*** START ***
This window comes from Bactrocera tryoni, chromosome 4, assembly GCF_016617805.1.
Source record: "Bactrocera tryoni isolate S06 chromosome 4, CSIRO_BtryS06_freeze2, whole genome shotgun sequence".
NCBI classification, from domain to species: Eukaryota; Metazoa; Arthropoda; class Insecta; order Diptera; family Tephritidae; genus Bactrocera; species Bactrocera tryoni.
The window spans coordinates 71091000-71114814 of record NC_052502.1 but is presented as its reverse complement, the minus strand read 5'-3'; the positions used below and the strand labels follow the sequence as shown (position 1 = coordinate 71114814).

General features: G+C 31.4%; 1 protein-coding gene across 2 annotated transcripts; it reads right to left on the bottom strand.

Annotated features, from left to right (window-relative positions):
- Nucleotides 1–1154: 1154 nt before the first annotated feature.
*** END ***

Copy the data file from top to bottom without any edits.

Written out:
This window comes from Bactrocera tryoni, chromosome 4, assembly GCF_016617805.1.
Source record: "Bactrocera tryoni isolate S06 chromosome 4, CSIRO_BtryS06_freeze2, whole genome shotgun sequence".
NCBI classification, from domain to species: Eukaryota; Metazoa; Arthropoda; class Insecta; order Diptera; family Tephritidae; genus Bactrocera; species Bactrocera tryoni.
The window spans coordinates 71091000-71114814 of record NC_052502.1 but is presented as its reverse complement, the minus strand read 5'-3'; the positions used below and the strand labels follow the sequence as shown (position 1 = coordinate 71114814).

General features: G+C 31.4%; 1 protein-coding gene across 2 annotated transcripts; it reads right to left on the bottom strand.

Annotated features, from left to right (window-relative positions):
- Nucleotides 1–1154: 1154 nt before the first annotated feature.